Recognizing the value of a welcoming environment

July 12, 2017

By Sally Crocker

Tessa_web

Alita Andrews, a 2016 School of Public Health MPH graduate, is a Health Advocate for the UNT Health Science Center TESSA program that serves Tarrant County victims of interpersonal violence.

In the beginning, she met clients in a traditional office setting, with a desk facing the door and two chairs in front.

But over time, Andrews transformed her office at One Safe Place – a non-profit agency in Fort Worth that gives help and hope to families and individuals looking to get back on their feet – into a warmer, more welcoming environment.

Her desk was moved to the side, eliminating the physical barrier between health advocate and client. A cozy rug and more relaxing chairs were added to invite quiet, one-on-one conversations.

Clients could feel safe knowing they no longer had to sit with their back to the door. A storage closet was updated to create a coffee nook.

Dim lighting and calm colors also helped with the change. Stress balls, adult coloring books and other counseling aids were provided to offer relief during difficult moments.

Her idea – representing just one of the ways Andrews cares for clients and helps them feel more secure and welcomed – was recently recognized at the One Safe Place five-year anniversary, where she was presented an award for exemplifying one of the agency’s top core values of “safety.”

“The role of the health advocate is to give people choices and help them take control of their lives,” said Jessica Grace, LMSW, TESSA Program Manager. “It may be overwhelming at first, which is why it’s so important to welcome them in a space that feels comforting. We want clients to know it’s more about them than a complicated process or system.”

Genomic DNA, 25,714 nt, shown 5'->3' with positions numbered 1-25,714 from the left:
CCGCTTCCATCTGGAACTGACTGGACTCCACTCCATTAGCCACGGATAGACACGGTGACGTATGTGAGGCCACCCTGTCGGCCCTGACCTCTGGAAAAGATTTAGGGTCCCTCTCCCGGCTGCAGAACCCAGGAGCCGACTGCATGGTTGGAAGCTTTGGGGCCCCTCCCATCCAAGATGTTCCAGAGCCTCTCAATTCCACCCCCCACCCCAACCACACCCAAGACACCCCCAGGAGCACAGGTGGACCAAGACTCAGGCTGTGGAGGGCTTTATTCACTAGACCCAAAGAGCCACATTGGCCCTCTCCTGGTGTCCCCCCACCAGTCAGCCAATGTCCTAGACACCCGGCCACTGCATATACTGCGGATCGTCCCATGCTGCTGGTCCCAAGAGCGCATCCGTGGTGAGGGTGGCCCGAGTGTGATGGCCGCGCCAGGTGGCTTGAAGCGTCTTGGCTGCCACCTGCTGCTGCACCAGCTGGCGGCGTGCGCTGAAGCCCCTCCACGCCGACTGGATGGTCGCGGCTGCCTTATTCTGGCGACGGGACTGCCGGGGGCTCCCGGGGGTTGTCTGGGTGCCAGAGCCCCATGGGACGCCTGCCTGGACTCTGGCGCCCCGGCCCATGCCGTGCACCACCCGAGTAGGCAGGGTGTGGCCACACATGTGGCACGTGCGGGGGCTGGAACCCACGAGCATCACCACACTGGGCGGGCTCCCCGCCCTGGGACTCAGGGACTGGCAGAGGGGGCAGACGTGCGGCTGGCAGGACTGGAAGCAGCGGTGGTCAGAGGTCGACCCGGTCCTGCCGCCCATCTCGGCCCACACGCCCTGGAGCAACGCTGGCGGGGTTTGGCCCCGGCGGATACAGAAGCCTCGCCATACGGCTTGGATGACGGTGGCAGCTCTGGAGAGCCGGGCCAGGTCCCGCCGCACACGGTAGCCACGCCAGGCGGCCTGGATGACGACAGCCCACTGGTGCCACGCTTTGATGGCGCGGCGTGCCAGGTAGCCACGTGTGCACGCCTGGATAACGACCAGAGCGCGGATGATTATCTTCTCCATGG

Andrews helps clients focus on their mental and physical well-being, self-care strategies, personal safety and navigation of health resources to improve their overall health outcomes.

Her role is different from that of a counselor or case manager, as she specifically focuses on the impact that violence and trauma can have on health.

She works with individuals like the young mom battling serious effects of diabetes because her abuser wouldn’t allow her to seek medical care for her condition. Or the middle-aged woman suffering from high blood pressure, panic attacks and other health issues related to the physical and emotional harm she had endured for years.

Andrews said the clients are her main motivator for coming to work every morning.

“They have all come to One Safe Place to find support and a new start. Wherever they are in their journey, I’m happy to be a cheerleader and support system to helping them find themselves,” she said.

Organizations like One Safe Place, which houses 18 different victims’ advocate agencies, are important in connecting individuals with health care resources, children’s services, law enforcement and legal aid, counseling, employment programs, housing resources and more.

Approximately one in three Texas women will experience domestic violence during their lifetime. For the years 2014 and 2015, Tarrant County was the second-highest community in Texas for domestic violence deaths.

Since 2015, TESSA has been led by Dr. Emily Spence-Almaguer, SPH Associate Professor and Associate Dean for Community Engagement and Health Equity. TESSA is funded by the U.S. Department of Health and Human Services, Office on Women’s Health.

“The clients we see are so resilient and are survivors; their strength is awe-inspiring,” Andrews said.

“Some of my best experiences are when clients I haven’t heard from in a while call and update me on their progress and all the things they’re now doing on their own,” she said. ”It’s a great honor to watch this happen, and I’m happy to be a part of it.”

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